For example, in some implementations, northbridge controller 302 may be combined with southbridge controller 308, and/or be at least partially incorporated into CPU(s) 301. In other implementations, one or more of the devices or components shown in FIG. 3 may be absent, or one or more other components may be added. Accordingly, systems and methods described herein may be implemented or executed with other IHS configurations.

It should be understood that various operations described herein may be implemented in software executed by logic or processing circuitry, hardware, or a combination thereof. The order in which each operation of a given method is performed may be changed, and various operations may be added, reordered, combined, omitted, modified, etc. It is intended that the invention(s) described herein embrace all such modifications and changes and, accordingly, the above description should be regarded in an illustrative rather than a restrictive sense.

Although the invention(s) is/are described herein with reference to specific embodiments, various modifications and changes can be made without departing from the scope of the present invention(s), as set forth in the claims below. Accordingly, the specification and figures are to be regarded in an illustrative rather than a restrictive sense, and all such modifications are intended to be included within the scope of the present invention(s). Any benefits, advantages, or solutions to problems that are described herein with regard to specific embodiments are not intended to be construed as a critical, required, or essential feature or element of any or all the claims.

Unless stated otherwise, terms such as “first” and “second” are used to arbitrarily distinguish between the elements such terms describe. Thus, these terms are not necessarily intended to indicate temporal or other prioritization of such elements. The terms “coupled” or “operably coupled” are defined as connected, although not necessarily directly, and not necessarily mechanically. The terms “a” and “an” are defined as one or more unless stated otherwise. The terms “comprise” (and any form of comprise, such as “comprises” and “comprising”), “have” (and any form of have, such as “has” and “having”), “include” (and any form of include, such as “includes” and “including”) and “contain” (and any form of contain, such as “contains” and “containing”) are open-ended linking verbs. As a result, a system, device, or apparatus that “comprises,” “has,” “includes” or “contains” one or more elements possesses those one or more elements but is not limited to possessing only those one or more elements. Similarly, a method or process that “comprises,” “has,” “includes” or “contains” one or more operations possesses those one or more operations but is not limited to possessing only those one or more operations.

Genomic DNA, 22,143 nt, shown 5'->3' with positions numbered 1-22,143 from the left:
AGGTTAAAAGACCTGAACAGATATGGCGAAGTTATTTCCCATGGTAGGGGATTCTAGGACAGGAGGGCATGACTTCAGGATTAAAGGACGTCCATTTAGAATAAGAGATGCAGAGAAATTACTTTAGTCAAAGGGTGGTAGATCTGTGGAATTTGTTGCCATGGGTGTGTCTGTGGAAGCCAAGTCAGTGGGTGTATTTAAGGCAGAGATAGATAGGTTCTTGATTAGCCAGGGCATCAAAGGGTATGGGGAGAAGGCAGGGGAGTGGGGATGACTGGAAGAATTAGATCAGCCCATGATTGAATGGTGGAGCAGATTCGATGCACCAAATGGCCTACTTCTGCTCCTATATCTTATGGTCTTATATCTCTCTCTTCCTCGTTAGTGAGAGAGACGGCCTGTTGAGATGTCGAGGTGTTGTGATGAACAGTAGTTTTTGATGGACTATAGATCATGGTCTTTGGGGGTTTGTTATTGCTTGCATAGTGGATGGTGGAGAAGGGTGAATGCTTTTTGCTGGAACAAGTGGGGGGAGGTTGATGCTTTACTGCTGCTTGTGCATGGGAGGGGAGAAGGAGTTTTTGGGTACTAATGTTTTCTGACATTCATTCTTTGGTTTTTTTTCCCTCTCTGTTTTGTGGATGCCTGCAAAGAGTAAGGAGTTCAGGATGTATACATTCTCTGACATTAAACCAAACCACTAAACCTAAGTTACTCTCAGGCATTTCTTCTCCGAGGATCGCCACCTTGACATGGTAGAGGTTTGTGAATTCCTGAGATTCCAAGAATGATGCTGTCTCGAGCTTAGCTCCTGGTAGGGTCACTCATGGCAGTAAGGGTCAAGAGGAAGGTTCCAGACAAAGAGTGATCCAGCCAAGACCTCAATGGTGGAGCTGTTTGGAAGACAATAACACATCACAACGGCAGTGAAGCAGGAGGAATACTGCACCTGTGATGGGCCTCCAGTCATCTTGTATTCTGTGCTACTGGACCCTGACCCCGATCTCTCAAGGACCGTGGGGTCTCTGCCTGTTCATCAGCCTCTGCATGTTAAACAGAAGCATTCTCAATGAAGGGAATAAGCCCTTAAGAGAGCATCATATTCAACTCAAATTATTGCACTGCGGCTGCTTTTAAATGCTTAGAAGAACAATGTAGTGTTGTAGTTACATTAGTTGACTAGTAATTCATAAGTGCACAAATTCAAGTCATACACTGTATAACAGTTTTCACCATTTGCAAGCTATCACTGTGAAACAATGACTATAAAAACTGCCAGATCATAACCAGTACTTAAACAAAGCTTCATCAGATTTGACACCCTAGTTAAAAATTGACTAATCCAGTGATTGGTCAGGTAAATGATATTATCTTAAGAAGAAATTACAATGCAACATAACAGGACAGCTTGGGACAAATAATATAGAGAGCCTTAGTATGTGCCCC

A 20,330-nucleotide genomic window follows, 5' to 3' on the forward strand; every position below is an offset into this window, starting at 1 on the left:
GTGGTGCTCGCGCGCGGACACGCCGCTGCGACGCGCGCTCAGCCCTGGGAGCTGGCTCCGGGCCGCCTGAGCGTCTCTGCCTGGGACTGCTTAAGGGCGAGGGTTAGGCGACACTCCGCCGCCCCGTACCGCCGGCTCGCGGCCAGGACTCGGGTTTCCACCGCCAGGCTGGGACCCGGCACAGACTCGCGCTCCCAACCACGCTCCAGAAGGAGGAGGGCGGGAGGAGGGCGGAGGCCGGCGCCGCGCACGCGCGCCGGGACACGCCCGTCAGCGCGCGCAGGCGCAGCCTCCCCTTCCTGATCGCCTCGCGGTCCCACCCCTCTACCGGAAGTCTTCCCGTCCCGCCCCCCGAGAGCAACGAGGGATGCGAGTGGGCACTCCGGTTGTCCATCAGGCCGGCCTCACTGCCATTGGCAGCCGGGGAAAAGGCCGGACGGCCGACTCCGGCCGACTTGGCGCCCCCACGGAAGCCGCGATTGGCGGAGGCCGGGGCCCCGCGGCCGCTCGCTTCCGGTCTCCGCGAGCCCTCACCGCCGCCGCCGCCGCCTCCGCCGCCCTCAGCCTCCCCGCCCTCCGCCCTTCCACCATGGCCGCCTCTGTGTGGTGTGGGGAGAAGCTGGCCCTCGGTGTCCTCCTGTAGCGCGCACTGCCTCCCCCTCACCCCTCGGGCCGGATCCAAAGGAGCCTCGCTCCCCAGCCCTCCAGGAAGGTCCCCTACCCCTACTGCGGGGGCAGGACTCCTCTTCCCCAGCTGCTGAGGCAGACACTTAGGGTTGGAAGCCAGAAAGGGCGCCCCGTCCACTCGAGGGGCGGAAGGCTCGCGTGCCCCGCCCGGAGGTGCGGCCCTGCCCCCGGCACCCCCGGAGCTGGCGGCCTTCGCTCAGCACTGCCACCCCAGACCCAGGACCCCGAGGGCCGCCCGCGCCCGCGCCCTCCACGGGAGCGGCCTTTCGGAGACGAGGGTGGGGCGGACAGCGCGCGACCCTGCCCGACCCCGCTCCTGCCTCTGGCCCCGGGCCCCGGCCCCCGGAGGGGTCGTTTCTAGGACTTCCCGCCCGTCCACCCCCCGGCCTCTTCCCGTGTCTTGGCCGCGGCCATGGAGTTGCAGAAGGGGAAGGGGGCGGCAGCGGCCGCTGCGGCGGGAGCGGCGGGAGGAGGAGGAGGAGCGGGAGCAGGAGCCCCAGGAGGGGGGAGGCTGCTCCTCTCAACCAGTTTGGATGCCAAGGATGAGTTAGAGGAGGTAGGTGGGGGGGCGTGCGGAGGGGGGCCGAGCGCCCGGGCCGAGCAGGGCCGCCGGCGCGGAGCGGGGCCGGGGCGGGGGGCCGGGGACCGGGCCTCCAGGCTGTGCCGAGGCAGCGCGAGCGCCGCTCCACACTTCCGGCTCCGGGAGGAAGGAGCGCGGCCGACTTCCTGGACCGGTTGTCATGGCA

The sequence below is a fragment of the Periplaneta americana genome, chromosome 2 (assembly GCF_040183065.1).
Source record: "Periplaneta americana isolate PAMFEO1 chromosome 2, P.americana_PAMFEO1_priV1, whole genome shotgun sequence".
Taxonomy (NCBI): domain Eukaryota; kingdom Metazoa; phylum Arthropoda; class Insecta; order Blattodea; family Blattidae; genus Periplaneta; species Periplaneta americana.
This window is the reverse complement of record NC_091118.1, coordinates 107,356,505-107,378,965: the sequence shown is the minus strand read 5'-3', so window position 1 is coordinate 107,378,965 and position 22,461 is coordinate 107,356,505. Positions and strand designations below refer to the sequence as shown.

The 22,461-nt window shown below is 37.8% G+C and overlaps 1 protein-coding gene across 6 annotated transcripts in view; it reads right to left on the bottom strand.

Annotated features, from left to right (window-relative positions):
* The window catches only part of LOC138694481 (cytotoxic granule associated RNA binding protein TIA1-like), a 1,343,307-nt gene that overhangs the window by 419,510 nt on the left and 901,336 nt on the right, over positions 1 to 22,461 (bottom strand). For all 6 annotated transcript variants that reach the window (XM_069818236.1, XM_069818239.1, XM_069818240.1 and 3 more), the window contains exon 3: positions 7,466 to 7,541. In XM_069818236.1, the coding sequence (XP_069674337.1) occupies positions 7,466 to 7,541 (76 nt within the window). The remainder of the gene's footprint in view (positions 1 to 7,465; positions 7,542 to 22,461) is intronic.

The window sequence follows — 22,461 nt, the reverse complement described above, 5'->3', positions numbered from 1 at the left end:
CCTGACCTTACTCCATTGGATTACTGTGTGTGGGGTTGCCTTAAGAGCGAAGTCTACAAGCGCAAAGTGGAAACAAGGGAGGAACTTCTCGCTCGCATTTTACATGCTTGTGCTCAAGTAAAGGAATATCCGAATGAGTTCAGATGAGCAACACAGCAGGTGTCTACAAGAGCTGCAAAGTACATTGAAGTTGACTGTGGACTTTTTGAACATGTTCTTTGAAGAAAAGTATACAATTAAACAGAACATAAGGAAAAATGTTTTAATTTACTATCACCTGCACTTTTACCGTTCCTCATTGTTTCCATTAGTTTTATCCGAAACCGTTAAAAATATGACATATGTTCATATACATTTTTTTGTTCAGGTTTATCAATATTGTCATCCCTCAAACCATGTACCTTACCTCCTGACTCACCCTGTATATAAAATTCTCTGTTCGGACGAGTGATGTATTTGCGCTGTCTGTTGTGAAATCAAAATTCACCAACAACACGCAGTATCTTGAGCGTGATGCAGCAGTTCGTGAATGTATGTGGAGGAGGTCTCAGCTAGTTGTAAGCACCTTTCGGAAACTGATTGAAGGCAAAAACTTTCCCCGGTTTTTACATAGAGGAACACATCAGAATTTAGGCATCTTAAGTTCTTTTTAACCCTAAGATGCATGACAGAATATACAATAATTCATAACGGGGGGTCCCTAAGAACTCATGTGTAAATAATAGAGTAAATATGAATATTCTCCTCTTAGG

Claims (17)

The invention claimed is:
1. An Information Handling System (IHS), comprising:
a Central Processing Unit (CPU);
a Non-Volatile Memory Express (NVMe) device operably coupled to the CPU;
a service processor operably coupled to the CPU and to the NVMe; and
a memory operably coupled to the service processor, the memory including program instructions stored thereon that, upon execution by the service processor, cause the service processor to:
receive performance data from the CPU, the performance data including an aggregated read/write volume of root ports in a PCIe bus;
receive metrics data from a source other than the CPU, the metrics data including a volume of input/output (I/O) usage for a PCI slot collected from a bus controller and a volume of read and write operations recorded by a software application;
assign a respective weight to the performance data and to each of metrics data; and
control an amount of power provided to the NVMe device, at least in part, by calculating a weighed average of the performance data and the metrics data using the respective weights, and mapping the weighed average to a power cap for the NVMe device.
2. The IHS of claim 1, wherein the NVMe includes a Peripheral Component Interconnect Express (PCIe) solid-state drive (SSD).
3. The IHS of claim 1, wherein the service processor includes a Baseboard Management Controller (BMC).
4. The IHS of claim 1, wherein the performance data includes a status of a free running counter.